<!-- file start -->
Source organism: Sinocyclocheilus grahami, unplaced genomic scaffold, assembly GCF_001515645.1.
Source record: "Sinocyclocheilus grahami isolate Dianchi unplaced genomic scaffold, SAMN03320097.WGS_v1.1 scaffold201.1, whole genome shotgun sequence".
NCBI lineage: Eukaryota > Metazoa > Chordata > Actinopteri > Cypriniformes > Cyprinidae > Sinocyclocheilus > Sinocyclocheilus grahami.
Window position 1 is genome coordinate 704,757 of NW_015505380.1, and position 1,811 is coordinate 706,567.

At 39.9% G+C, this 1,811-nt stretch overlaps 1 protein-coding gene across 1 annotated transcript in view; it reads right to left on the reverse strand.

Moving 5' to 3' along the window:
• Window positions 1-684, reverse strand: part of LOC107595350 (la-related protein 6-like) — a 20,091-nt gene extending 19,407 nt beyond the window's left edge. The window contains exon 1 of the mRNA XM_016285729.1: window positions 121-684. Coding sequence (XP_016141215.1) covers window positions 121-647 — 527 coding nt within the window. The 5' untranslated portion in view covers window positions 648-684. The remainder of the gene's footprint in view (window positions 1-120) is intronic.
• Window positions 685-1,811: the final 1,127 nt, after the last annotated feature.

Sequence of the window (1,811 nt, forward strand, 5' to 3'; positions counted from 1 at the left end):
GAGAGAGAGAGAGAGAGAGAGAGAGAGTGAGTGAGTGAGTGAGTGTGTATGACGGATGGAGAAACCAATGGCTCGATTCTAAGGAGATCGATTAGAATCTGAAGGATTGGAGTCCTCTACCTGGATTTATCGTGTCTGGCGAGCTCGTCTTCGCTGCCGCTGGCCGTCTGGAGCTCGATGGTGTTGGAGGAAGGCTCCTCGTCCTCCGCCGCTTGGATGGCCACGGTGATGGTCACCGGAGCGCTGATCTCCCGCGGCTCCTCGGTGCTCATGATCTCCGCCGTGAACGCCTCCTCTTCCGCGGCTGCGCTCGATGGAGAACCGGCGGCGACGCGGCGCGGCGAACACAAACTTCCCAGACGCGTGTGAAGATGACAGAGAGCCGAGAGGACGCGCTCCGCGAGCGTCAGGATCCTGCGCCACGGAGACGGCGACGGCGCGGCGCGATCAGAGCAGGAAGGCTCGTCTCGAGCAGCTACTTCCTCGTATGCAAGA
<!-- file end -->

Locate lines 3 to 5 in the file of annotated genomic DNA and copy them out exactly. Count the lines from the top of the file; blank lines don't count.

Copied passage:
NCBI lineage: Eukaryota > Metazoa > Chordata > Actinopteri > Cypriniformes > Cyprinidae > Sinocyclocheilus > Sinocyclocheilus grahami.
Window position 1 is genome coordinate 704,757 of NW_015505380.1, and position 1,811 is coordinate 706,567.

At 39.9% G+C, this 1,811-nt stretch overlaps 1 protein-coding gene across 1 annotated transcript in view; it reads right to left on the reverse strand.